At the periphery of the room, where tile trimming is ordinarily required, the bottommost layer of the tile can be adhered to the subflooring, thus providing at least a partial anchoring of the entire floor system to subflooring while still permitting most of the floor tiles to retain a controlled amount of independent vertical resiliency of the type not readily achieved when each floor tile is adhered to the subflooring.
As shown in FIG. 4, a plurality of sizes of floor tiles must be employed. The length and width of a larger tile 310 are each essentially twice that of the smaller tile 410 so that the area of the attrition resistent top layer of the larger tile is four times that of the smaller tile. It should be noted that the marginal or boundary portions of the smaller tile have the same width as the boundary portions of the larger tile so that there can be interchangeability of interfitting.
Particular attention is directed to FIGS. 4, 5, and 6 in which an assortment of approximately an equal number of small tiles and large tiles are adhered to each other so that the boundary path across the zone is staggered in each of the two rectangular directions. Such double staggering of the paths of the adhesive bonding enhances the engineering strength of the flooring so that there is less propensity for any de-adhesion when subjected to the forces of contraction and expansion attributable to fluctuations of humidity and/or temperature. Moreover, settling of foundations and/or other modifications of the structure sometimes impose strains upon a flooring tending to urge the flooring to the bulging or opening along a gap. The double staggering of the tile arrangement of FIGS. 4, 5, and 6 significantly decreases the possibility of such strains leading to an actual de-adhesion of the adjacent tiles and helps maintain the bonded together structure of the pattern of floor tiles. At the periphery of the room, intermediate sized tiles 510 may be used, but two small tiles can be substituted for intermediate sized tiles.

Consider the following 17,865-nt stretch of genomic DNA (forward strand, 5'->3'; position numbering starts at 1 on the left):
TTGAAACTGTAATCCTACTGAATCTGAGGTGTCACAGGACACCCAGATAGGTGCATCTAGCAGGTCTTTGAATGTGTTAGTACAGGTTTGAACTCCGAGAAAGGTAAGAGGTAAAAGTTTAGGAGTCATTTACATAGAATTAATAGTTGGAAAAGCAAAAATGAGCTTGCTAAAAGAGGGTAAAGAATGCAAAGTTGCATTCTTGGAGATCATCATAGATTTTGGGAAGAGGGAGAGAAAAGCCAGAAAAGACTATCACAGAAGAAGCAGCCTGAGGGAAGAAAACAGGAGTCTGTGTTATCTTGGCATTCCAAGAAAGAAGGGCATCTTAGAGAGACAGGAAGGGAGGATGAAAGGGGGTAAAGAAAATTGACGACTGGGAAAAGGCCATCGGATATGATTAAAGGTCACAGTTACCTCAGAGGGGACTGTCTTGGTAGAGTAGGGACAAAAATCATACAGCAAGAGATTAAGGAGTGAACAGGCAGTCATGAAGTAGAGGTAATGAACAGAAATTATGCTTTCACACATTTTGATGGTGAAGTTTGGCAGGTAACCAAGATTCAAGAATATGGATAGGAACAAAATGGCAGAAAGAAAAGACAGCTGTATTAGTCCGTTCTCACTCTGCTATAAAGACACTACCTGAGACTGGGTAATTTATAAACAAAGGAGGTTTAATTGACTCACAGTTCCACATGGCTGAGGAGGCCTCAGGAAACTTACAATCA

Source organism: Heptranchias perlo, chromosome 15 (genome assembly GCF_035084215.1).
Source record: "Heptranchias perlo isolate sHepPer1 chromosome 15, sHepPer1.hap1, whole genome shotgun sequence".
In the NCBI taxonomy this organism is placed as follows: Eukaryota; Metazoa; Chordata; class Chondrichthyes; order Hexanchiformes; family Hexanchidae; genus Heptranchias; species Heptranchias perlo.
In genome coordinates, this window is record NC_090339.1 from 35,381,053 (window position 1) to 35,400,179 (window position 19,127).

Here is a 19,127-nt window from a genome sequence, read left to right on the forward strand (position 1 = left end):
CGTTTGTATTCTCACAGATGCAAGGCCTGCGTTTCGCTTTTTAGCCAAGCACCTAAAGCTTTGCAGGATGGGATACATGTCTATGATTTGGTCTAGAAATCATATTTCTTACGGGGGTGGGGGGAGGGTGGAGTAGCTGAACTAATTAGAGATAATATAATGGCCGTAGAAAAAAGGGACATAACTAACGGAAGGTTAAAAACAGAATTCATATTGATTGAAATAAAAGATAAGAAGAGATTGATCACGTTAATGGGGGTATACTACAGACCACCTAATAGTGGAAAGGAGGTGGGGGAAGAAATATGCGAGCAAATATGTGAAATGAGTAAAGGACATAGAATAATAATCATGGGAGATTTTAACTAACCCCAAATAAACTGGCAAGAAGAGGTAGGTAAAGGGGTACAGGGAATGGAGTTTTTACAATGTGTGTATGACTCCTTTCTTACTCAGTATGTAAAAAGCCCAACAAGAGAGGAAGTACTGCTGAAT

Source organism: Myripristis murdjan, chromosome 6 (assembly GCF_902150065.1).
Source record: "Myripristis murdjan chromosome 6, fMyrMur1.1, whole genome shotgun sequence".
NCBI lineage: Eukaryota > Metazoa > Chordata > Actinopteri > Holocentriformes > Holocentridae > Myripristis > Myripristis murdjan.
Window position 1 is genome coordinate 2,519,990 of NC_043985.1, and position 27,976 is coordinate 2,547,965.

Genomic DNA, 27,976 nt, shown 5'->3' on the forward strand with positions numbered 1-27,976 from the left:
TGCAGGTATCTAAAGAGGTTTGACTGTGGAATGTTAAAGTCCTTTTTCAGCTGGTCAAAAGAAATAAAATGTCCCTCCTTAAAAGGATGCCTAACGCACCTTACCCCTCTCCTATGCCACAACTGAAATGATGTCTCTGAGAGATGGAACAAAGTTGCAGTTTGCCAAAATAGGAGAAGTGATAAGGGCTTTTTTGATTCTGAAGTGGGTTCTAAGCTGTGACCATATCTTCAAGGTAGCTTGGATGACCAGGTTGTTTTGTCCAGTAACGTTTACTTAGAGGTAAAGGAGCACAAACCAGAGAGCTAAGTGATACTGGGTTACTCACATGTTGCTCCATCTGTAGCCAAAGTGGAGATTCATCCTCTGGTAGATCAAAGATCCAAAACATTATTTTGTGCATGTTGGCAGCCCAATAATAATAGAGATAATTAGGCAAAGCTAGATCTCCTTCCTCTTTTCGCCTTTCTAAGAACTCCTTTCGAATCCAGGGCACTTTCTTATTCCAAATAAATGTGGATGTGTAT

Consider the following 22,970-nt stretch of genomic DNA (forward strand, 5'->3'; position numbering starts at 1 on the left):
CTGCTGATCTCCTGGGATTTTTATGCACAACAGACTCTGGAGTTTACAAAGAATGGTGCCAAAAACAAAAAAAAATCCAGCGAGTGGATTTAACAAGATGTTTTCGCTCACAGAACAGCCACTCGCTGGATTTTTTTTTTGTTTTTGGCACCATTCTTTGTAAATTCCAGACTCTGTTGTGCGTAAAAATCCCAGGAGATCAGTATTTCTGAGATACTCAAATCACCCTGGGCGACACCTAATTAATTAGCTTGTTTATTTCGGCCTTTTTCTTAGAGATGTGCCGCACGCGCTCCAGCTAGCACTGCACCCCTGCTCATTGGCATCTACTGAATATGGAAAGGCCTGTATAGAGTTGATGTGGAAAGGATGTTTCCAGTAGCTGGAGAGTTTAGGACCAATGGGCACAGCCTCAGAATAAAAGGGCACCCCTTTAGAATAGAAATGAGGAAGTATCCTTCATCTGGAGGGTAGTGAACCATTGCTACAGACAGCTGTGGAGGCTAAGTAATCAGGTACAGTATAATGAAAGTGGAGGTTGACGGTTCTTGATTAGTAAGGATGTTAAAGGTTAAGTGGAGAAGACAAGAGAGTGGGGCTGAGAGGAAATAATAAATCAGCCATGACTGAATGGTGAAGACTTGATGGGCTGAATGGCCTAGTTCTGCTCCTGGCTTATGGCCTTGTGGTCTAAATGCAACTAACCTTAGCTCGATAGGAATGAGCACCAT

Various aesthetically attractive patterns are feasible for the double staggering path of adhesion across the central portion of a flooring using the combination of larger tiles and smaller tiles of the present invention.
Various modifications of the invention are possible without departing from the scope of the appended claims.
|Cited Patent||Filing date||Publication date||Applicant||Title|
|US3988187 *||Apr 28, 1975||Oct 26, 1976||Atlantic Richfield Company||Method of laying floor tile|
|FR1076482A *||Title not available|
|FR1131533A *||Title not available|
|GB327841A *||Title not available|
|GB189200251A *||Title not available|
|Citing Patent||Filing date||Publication date||Applicant||Title|
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|U.S. Classification||52/747.11, 156/71, D25/157, 52/591.1, 404/40|
|International Classification||E04F15/02, E04F15/10|
|Cooperative Classification||E04F15/02, E04F15/10|
|European Classification||E04F15/10, E04F15/02|